The people who hate working from home - BBC

Summary

When Lindsay Compton set up her own consultancy business in 2019, working from home seemed like the best option. As a military wife who has moved eight times in the past seven years, and a mother of two young children, she needed something flexible.

“It also seemed like quite a good model for being able to deliver really specialist knowledge and not have overheads that were too high,” says the UK-based Compton. But three years later – having built a team of 11 remote workers at Canny Comms, spread from Saudi Arabia to Chester – she admits she’s “desperate” to get back to an office.

When Lindsay Compton set up her own consultancy business in 2019, working from home seemed like the best option. As a military wife who has moved eight times in the past seven years, and a mother of two young children, she needed something flexible.

“It also seemed like quite a good model for being able to deliver really specialist knowledge and not have overheads that were too high,” says the UK-based Compton. But three years later – having built a team of 11 remote workers at Canny Comms, spread from Saudi Arabia to Chester – she admits she’s “desperate” to get back to an office.

“I feel like a teenager working in my very bland spare room, with washing hanging just out of view of the computer camera,” she says. Compton believes offices come with multiple benefits, including enabling colleagues to feed off each other's energy. “Having an office space where you have good light and a good environment can just make you feel a little inspired, and I think it enables you to be a bit more brave.”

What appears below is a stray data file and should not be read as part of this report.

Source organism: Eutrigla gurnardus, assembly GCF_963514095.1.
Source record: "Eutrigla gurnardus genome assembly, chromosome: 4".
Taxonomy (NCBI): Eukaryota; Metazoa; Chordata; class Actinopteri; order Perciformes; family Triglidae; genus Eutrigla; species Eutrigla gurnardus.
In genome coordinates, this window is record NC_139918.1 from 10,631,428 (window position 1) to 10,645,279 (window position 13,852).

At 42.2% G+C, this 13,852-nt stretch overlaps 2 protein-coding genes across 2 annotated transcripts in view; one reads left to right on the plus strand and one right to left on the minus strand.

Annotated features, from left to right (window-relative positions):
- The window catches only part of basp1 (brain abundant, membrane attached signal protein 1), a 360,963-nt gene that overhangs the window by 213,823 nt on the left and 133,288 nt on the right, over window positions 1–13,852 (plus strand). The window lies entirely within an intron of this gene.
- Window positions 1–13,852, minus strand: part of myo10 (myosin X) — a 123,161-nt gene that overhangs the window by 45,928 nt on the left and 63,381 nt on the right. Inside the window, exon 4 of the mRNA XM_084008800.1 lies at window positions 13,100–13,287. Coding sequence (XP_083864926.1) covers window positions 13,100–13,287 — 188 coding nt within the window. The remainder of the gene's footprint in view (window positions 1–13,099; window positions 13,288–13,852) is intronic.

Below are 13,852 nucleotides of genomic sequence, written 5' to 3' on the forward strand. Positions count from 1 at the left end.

Yes, lots of people looking to bag a remote working role right now – but there are also plenty of people who are just as keen to get back to the office. According to a 2022 study by PwC, 11% of US workers would prefer to work full-time in the office, and 62% said they’d like to spend at least some time there. More than half (51%) of managers are also confident their employees would be keen to return to the office full-time, according to GoodHire.

The motivations of these people might vary – some long for the sociability of the office, while others prefer a clear boundary between work and home. But regardless, companies will need to work out how to accommodate the needs of people who want to be in offices as well as those who don’t, as they map out their post-pandemic working models.

‘I miss catching up with people’

While many people love the flexibility that remote work brings, for others the loss of an office environment and the social contact it provides can be a major blow.

“I would never apply for a home or remote-working role,” says Abi Smith, business manager at food producer Spice Kitchen. The 30-year-old was “lucky enough” to spend just six weeks working from home during the pandemic while briefly furloughed from her previous role, and since then has worked full-time in her Liverpool office. She even values the daily commute. “Even when I was furloughed for a few weeks… not having a routine where you get up, leave the house, and socialise and interact with other people throughout the day, I think that can massively affect your mental health. Not to leave your house for long periods of time, I don’t think it’s good for you.”

The people who hate working from home - BBC
Photo Credit: BBC

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